Nigeria is at crossroads, needs big decisions, says LCCI

As Nigeria celebrates its 62nd Independence anniversary today, the Lagos Chamber of Commerce and Industry has said the country is at a crossroads and needs big decisions in order to turn the corner.

The LCCI said in a statement that the Nigerian economy had significantly transformed from a largely independent agrarian economy to a net importer of finished goods.

“The economy is now financed mainly by oil revenue, which has exposed the economy to the effects of external shocks,” it said. “Our nation is at a cross-road and in dire need of big decisions to drive the drastic transformation the economy requires to return to economic prosperity.”

It said the economic growth trend, measured by the GDP performance, had generally been positive over the last two decades, except for recent challenges posed by debt crises, inflation risks, insecurity, and foreign exchange illiquidity.

It said: “There is an urgent need to address the weak government revenue base caused by oil theft and pipeline vandalism, rising and unsustainable debt profile, over-dependence on oil revenue, exposure to foreign shocks through inadequate forex supply, double-digit inflation, etc.

“The growth of the telecommunications sector stands out as one of the most resilient sectors in the last year. Many sectors have leveraged telecom’s innovative possibilities to make significant progress through ICT, especially in the services sector. Today, we have tech-enabled platforms supporting healthcare delivery, agriculture, education, transport, etc. The Government should commit to supporting this sector’s growth and strive to create an enabling regulatory environment.”

The LCCI said the financial services sector had been significantly transformed since Independence through leveraging technology to enhance service delivery, adding that the sophistication of the industry could compare with its counterparts even in advanced economies.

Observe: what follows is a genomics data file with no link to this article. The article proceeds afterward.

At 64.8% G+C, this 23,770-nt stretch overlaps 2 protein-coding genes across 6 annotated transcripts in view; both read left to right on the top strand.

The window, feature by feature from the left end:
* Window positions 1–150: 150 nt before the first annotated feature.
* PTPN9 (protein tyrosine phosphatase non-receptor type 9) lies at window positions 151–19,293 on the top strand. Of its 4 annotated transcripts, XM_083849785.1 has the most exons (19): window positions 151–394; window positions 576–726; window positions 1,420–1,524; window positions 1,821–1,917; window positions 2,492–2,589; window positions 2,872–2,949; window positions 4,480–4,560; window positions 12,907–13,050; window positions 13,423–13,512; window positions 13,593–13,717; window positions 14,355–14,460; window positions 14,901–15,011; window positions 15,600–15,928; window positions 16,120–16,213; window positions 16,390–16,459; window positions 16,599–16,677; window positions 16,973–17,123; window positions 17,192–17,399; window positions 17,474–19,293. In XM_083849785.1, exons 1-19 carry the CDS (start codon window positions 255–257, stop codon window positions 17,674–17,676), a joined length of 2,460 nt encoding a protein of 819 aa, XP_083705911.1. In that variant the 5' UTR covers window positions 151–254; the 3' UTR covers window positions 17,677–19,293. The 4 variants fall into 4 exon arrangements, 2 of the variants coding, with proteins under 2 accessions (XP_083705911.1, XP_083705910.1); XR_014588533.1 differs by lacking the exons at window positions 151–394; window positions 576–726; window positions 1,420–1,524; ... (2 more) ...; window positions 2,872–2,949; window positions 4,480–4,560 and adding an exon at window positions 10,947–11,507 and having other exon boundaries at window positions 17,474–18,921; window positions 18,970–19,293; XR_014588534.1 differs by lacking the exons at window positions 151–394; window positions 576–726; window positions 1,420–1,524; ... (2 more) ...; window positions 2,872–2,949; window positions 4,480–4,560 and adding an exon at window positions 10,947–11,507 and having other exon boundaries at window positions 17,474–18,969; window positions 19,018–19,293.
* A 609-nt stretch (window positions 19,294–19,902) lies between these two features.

“However, the financial intermediation role of the banking system is still below expectation. It still has some weak linkages with many other sectors of the economy, which has constrained the sector’s impact on the economy from a systemic perspective,” the chamber said.

The quality of the business environment remains a concern to investors, especially in the real sector, according to the LCCI.

It said weak infrastructure, uncertain policy environment, and institutions had continued to adversely affect the efficiency, productivity, and competitiveness of many enterprises in the economy. These conditions pose a major risk to job creation and economic inclusion across sectors, it said.

The woes in the agriculture and manufacturing sectors, according to the LCCI, are responsible for the frightening rise in the country’s inflation rate, which rose to a 17-year high of 20.54 percent in August.

It said, “And with the excruciating burden from debt service, subsidy payments, and worsening insecurity, many more production activities may be constrained in the coming months.

“The Federal Government needs to sustain its targeted interventions in selected critical sectors like agriculture, manufacturing, export infrastructure, tackling insecurity, and free up more money from subsidy payments. We urge the Government to tackle oil theft to earn more foreign exchange, borrow from cheaper sources to reduce the burden of debt servicing, and take a decisive step towards removing fuel subsidies.”

The chamber said poor power supply remains a major burden on businesses. “It is one area in which the trend since independence has been that of progressive decline. Power supply has consistently lagged behind the pace of economic activities and population growth.”

It said this development impacted negatively on investment over the past few years with increased expenditure on diesel and petrol by enterprises.

“This also comes with the consequences of declining productivity and competitiveness. With the frequent collapses recorded by the national grid, we can no longer rely on a centralised power source. The way to go is renewable energy and decentralizing the national grid,” it said.

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